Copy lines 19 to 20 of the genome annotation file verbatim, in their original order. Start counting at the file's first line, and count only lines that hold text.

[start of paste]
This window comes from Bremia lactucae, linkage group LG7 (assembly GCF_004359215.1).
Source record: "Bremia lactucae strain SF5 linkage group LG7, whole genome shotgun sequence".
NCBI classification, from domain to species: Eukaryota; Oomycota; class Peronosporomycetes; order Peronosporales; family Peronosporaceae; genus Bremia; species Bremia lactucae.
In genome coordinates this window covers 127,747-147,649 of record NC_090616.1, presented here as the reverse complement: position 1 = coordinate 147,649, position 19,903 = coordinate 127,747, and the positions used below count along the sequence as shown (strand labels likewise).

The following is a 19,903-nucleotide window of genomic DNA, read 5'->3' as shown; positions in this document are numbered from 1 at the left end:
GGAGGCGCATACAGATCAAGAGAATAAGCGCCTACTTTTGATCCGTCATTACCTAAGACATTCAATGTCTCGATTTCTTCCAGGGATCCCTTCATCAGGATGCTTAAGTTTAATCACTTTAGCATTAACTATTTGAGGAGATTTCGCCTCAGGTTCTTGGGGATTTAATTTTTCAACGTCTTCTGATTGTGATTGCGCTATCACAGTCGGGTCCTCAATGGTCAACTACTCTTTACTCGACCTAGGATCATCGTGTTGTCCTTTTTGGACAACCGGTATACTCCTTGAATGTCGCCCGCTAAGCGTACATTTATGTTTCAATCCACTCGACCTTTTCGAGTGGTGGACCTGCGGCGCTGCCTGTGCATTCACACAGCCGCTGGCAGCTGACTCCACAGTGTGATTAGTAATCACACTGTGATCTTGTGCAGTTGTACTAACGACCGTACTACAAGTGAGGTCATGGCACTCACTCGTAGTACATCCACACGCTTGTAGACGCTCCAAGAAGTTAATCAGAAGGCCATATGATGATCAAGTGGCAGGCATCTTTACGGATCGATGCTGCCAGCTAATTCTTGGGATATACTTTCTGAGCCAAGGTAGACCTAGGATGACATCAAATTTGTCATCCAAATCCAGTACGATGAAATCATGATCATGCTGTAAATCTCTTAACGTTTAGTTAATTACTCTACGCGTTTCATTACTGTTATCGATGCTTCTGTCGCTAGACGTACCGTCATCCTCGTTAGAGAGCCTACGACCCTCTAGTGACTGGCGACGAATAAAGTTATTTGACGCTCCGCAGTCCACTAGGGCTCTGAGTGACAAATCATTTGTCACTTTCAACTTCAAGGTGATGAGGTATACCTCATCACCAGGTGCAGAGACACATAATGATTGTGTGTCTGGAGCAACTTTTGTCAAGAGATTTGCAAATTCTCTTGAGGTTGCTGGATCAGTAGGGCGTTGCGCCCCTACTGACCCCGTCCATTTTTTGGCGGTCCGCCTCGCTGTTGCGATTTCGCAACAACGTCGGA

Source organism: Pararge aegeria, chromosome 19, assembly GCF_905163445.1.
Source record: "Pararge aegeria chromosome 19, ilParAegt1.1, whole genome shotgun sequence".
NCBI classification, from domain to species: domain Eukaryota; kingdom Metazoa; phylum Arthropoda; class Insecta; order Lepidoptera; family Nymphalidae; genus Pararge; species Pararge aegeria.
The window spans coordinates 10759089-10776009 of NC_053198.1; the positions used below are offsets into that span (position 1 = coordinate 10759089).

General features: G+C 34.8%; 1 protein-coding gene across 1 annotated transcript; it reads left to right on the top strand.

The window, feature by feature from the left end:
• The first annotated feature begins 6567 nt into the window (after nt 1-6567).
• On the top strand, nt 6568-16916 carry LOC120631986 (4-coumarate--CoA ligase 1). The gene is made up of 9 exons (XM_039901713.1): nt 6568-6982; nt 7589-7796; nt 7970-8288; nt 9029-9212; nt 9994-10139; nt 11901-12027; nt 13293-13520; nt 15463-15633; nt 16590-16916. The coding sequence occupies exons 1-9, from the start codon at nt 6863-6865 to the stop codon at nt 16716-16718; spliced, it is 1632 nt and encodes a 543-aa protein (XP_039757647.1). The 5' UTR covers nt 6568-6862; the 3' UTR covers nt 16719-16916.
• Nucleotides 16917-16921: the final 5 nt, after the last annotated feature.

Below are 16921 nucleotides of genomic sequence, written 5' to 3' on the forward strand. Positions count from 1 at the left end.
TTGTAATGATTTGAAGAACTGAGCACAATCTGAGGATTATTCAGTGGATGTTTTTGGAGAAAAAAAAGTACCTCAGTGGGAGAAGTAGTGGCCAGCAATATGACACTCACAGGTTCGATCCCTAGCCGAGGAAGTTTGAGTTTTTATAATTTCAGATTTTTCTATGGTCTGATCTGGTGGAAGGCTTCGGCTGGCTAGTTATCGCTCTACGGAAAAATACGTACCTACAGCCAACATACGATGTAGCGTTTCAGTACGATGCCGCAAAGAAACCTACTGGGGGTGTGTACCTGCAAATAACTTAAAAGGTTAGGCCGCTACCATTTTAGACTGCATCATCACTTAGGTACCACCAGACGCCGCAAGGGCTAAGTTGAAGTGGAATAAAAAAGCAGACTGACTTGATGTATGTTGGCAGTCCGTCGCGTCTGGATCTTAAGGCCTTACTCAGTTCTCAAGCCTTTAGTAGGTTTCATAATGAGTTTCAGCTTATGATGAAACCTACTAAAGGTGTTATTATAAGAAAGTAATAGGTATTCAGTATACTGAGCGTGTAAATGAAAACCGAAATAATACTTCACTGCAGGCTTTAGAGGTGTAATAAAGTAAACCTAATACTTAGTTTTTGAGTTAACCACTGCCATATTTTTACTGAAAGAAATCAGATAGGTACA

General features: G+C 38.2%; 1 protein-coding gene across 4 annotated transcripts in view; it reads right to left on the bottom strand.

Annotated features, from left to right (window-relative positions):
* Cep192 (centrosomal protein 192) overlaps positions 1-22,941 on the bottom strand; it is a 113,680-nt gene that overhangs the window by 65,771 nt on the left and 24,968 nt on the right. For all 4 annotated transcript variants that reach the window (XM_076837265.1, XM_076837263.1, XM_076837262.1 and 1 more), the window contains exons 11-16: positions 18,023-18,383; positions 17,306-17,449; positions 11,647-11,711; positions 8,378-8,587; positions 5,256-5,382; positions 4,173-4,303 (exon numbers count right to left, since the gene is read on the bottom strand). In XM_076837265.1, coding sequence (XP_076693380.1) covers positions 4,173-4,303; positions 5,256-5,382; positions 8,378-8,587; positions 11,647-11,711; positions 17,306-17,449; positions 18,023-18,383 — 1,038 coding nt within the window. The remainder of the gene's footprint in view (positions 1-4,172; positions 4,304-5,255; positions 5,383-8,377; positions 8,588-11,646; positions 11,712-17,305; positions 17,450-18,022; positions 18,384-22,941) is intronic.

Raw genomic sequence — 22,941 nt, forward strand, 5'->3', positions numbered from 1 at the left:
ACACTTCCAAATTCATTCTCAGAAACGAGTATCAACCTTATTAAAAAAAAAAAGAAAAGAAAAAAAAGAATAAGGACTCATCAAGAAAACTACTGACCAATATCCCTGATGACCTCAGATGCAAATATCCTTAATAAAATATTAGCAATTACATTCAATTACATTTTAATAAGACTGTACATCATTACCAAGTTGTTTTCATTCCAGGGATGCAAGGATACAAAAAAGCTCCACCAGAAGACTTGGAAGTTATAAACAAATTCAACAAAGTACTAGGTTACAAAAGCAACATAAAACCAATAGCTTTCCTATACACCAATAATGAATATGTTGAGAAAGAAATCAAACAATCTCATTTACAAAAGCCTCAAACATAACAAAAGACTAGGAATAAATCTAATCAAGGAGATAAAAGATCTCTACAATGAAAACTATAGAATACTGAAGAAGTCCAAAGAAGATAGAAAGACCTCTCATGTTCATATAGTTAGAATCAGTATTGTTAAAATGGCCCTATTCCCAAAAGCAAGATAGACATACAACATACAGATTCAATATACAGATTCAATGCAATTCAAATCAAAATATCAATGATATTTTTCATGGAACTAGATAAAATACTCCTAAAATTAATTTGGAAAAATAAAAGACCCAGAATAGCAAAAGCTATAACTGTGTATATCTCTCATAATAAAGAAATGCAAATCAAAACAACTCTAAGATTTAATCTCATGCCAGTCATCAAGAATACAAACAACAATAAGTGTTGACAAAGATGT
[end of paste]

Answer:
Annotated features, from left to right (window-relative positions):
* Cep192 (centrosomal protein 192) overlaps positions 1-22,941 on the bottom strand; it is a 113,680-nt gene that overhangs the window by 65,771 nt on the left and 24,968 nt on the right. For all 4 annotated transcript variants that reach the window (XM_076837265.1, XM_076837263.1, XM_076837262.1 and 1 more), the window contains exons 11-16: positions 18,023-18,383; positions 17,306-17,449; positions 11,647-11,711; positions 8,378-8,587; positions 5,256-5,382; positions 4,173-4,303 (exon numbers count right to left, since the gene is read on the bottom strand). In XM_076837265.1, coding sequence (XP_076693380.1) covers positions 4,173-4,303; positions 5,256-5,382; positions 8,378-8,587; positions 11,647-11,711; positions 17,306-17,449; positions 18,023-18,383 — 1,038 coding nt within the window. The remainder of the gene's footprint in view (positions 1-4,172; positions 4,304-5,255; positions 5,383-8,377; positions 8,588-11,646; positions 11,712-17,305; positions 17,450-18,022; positions 18,384-22,941) is intronic.